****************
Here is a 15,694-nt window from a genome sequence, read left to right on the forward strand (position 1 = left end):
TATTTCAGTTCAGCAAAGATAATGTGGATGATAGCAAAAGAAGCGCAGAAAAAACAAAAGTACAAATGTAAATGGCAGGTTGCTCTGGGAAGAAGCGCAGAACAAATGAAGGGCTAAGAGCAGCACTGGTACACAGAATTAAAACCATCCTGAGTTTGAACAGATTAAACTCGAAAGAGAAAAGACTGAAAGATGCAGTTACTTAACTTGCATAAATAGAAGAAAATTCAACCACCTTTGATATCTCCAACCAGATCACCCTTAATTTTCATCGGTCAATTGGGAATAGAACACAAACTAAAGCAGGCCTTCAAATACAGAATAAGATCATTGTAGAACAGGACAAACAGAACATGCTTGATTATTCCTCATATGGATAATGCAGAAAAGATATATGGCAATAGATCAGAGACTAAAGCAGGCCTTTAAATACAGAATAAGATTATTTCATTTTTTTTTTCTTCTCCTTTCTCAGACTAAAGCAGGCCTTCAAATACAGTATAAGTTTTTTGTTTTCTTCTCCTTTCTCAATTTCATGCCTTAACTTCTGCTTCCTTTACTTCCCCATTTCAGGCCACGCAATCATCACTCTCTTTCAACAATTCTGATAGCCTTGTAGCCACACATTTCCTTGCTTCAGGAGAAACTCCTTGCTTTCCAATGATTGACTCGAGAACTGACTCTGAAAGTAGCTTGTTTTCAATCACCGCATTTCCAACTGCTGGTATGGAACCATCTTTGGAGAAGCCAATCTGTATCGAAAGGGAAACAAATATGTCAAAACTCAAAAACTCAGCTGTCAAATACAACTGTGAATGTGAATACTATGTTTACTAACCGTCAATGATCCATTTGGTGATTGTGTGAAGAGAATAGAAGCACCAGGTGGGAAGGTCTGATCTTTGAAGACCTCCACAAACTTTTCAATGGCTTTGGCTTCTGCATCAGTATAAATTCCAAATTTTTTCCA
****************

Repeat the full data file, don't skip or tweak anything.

Here is a 15,694-nt window from a genome sequence, read left to right on the forward strand (position 1 = left end):
TATTTCAGTTCAGCAAAGATAATGTGGATGATAGCAAAAGAAGCGCAGAAAAAACAAAAGTACAAATGTAAATGGCAGGTTGCTCTGGGAAGAAGCGCAGAACAAATGAAGGGCTAAGAGCAGCACTGGTACACAGAATTAAAACCATCCTGAGTTTGAACAGATTAAACTCGAAAGAGAAAAGACTGAAAGATGCAGTTACTTAACTTGCATAAATAGAAGAAAATTCAACCACCTTTGATATCTCCAACCAGATCACCCTTAATTTTCATCGGTCAATTGGGAATAGAACACAAACTAAAGCAGGCCTTCAAATACAGAATAAGATCATTGTAGAACAGGACAAACAGAACATGCTTGATTATTCCTCATATGGATAATGCAGAAAAGATATATGGCAATAGATCAGAGACTAAAGCAGGCCTTTAAATACAGAATAAGATTATTTCATTTTTTTTTTCTTCTCCTTTCTCAGACTAAAGCAGGCCTTCAAATACAGTATAAGTTTTTTGTTTTCTTCTCCTTTCTCAATTTCATGCCTTAACTTCTGCTTCCTTTACTTCCCCATTTCAGGCCACGCAATCATCACTCTCTTTCAACAATTCTGATAGCCTTGTAGCCACACATTTCCTTGCTTCAGGAGAAACTCCTTGCTTTCCAATGATTGACTCGAGAACTGACTCTGAAAGTAGCTTGTTTTCAATCACCGCATTTCCAACTGCTGGTATGGAACCATCTTTGGAGAAGCCAATCTGTATCGAAAGGGAAACAAATATGTCAAAACTCAAAAACTCAGCTGTCAAATACAACTGTGAATGTGAATACTATGTTTACTAACCGTCAATGATCCATTTGGTGATTGTGTGAAGAGAATAGAAGCACCAGGTGGGAAGGTCTGATCTTTGAAGACCTCCACAAACTTTTCAATGGCTTTGGCTTCTGCATCAGTATAAATTCCAAATTTTTTCCA